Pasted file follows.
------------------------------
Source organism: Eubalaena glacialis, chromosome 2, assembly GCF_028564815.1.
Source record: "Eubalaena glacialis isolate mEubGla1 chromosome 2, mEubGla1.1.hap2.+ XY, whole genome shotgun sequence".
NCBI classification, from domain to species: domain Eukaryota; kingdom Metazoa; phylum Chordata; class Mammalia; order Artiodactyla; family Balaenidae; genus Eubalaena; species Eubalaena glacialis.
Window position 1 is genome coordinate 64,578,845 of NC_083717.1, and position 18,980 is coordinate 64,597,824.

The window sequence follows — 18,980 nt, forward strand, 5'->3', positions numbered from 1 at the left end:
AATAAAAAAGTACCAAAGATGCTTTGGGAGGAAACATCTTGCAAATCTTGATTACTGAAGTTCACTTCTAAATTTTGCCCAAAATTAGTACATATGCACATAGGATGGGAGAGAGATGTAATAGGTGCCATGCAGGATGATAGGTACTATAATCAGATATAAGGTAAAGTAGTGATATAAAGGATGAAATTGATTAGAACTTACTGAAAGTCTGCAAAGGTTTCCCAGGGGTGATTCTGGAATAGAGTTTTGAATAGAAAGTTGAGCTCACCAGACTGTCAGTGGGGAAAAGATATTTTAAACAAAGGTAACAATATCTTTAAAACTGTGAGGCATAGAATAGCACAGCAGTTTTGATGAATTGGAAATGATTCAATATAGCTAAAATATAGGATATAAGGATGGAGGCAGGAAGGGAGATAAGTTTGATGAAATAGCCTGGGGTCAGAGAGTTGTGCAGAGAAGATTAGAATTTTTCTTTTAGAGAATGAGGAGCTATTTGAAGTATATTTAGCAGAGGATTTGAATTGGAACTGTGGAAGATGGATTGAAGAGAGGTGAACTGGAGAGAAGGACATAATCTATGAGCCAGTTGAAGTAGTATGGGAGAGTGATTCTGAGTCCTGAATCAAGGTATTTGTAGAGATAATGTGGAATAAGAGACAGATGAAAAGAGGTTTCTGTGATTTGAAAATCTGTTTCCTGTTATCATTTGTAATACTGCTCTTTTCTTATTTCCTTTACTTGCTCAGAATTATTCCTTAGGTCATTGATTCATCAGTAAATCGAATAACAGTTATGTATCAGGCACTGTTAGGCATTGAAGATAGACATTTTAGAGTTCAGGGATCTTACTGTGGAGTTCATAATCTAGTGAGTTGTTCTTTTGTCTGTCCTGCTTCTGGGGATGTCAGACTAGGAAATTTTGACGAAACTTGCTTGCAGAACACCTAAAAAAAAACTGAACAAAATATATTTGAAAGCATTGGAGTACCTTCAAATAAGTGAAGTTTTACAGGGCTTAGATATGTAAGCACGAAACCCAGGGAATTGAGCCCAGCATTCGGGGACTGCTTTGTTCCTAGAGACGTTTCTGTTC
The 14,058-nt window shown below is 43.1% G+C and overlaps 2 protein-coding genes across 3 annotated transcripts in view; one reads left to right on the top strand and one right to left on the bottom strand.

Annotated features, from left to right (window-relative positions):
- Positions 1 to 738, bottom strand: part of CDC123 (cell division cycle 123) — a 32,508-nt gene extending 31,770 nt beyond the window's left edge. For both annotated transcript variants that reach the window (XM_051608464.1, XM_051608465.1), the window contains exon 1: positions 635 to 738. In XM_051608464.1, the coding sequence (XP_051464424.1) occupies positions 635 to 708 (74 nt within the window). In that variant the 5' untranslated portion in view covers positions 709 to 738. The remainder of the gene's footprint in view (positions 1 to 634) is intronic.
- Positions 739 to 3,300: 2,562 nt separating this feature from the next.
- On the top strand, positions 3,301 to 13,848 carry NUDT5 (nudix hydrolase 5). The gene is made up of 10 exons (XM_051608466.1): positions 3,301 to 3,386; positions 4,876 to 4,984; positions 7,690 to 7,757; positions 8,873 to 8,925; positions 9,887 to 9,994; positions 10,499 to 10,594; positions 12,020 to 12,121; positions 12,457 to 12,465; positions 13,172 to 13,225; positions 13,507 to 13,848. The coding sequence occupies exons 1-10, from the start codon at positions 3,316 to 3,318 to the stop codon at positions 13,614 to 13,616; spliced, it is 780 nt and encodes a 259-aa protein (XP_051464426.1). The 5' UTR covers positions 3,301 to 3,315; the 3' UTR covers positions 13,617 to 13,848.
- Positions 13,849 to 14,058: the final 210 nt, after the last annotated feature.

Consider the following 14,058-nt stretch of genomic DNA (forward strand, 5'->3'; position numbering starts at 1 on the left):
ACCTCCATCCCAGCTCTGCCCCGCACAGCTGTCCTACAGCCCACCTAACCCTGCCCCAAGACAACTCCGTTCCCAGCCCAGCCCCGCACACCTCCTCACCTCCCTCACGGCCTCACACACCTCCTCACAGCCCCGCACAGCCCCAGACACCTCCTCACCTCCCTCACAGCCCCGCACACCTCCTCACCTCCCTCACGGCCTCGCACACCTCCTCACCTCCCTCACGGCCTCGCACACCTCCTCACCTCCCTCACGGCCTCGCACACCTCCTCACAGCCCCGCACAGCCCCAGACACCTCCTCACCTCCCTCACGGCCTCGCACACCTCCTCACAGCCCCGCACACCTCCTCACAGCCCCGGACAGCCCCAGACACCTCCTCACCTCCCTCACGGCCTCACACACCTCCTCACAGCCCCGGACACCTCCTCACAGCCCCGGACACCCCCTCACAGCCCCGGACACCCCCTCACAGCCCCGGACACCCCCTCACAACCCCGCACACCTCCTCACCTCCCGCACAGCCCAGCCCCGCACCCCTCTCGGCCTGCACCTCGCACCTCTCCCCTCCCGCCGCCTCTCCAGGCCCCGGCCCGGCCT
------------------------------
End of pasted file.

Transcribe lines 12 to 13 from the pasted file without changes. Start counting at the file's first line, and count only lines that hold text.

- Positions 13,849 to 14,058: the final 210 nt, after the last annotated feature.

Consider the following 14,058-nt stretch of genomic DNA (forward strand, 5'->3'; position numbering starts at 1 on the left):